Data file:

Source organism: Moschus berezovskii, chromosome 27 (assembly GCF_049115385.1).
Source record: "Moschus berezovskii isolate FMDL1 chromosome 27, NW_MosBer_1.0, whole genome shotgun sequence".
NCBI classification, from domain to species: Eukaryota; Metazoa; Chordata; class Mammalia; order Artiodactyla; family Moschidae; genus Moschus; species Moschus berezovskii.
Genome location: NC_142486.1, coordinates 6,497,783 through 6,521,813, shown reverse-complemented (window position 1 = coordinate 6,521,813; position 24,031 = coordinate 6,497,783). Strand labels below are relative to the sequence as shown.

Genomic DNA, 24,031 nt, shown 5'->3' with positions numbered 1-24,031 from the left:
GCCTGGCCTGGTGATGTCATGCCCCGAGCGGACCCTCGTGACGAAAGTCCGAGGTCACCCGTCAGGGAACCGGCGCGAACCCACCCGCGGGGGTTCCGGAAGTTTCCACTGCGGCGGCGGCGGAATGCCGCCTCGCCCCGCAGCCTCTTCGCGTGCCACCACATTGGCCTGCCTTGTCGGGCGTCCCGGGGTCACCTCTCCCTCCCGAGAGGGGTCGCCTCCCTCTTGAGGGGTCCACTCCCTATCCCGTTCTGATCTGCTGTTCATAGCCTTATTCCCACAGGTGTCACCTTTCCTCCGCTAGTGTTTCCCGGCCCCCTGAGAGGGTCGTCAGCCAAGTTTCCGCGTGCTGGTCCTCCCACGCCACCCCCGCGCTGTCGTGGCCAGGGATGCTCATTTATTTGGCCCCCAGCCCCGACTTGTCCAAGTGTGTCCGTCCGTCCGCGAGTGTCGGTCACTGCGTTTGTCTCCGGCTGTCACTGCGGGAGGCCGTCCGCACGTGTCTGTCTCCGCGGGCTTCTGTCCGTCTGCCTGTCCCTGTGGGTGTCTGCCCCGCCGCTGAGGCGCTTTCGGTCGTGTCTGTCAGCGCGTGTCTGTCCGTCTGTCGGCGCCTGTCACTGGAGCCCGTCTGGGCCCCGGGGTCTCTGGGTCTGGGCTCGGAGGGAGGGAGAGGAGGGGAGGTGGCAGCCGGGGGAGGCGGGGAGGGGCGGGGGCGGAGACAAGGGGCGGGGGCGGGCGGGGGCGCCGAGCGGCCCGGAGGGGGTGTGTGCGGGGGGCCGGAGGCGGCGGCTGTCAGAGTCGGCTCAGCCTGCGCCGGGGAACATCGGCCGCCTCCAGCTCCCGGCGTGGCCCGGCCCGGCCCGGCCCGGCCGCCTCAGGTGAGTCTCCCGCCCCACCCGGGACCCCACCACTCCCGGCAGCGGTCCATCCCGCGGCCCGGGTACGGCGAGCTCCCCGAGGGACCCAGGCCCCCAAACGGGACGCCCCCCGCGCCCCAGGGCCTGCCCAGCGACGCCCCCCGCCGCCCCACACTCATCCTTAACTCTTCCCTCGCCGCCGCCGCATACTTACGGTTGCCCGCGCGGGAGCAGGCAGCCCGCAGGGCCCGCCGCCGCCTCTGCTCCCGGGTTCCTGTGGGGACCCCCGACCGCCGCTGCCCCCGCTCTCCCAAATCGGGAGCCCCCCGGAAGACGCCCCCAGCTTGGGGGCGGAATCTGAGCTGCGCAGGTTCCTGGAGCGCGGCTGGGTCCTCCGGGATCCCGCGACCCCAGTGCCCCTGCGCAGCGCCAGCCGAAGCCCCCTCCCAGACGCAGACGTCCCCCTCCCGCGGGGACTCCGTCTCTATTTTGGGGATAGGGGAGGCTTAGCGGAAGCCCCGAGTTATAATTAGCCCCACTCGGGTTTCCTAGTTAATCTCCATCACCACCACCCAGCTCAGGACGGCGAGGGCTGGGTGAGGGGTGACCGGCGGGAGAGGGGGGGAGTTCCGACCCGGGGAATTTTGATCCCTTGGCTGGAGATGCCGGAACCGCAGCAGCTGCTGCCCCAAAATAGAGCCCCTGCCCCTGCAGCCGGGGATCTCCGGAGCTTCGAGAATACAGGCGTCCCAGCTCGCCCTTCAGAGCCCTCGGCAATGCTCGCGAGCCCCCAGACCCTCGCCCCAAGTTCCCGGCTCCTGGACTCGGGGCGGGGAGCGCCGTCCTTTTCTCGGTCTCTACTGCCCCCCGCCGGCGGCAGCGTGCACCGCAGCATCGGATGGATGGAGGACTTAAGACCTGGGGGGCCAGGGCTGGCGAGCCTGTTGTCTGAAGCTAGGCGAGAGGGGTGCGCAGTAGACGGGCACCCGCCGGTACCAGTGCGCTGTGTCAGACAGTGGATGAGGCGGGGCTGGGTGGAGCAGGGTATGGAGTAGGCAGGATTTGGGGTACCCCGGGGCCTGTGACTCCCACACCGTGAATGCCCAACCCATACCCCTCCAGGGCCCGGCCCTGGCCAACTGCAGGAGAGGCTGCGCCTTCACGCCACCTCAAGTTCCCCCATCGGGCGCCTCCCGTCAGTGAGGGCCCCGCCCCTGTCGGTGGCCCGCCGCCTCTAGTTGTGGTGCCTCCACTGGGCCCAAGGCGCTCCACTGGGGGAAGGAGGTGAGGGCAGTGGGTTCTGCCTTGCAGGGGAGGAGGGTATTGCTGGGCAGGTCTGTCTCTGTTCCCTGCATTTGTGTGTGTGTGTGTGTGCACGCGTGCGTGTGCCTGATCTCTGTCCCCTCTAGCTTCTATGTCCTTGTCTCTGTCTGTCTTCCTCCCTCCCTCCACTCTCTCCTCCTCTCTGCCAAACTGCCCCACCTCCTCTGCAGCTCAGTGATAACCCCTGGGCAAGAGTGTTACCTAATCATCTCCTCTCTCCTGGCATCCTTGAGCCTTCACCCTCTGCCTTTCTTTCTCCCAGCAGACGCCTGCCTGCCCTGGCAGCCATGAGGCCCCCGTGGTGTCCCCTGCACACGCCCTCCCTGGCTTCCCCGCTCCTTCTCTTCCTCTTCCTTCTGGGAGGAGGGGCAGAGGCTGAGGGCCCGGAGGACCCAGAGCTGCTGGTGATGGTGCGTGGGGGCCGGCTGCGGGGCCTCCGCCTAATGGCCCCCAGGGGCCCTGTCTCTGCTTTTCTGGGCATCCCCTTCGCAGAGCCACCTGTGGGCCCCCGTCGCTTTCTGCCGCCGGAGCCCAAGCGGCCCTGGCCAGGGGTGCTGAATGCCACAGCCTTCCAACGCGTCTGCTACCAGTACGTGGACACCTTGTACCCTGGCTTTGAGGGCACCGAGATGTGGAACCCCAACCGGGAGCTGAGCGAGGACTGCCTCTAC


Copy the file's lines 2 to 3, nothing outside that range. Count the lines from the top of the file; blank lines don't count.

Source record: "Moschus berezovskii isolate FMDL1 chromosome 27, NW_MosBer_1.0, whole genome shotgun sequence".
NCBI classification, from domain to species: Eukaryota; Metazoa; Chordata; class Mammalia; order Artiodactyla; family Moschidae; genus Moschus; species Moschus berezovskii.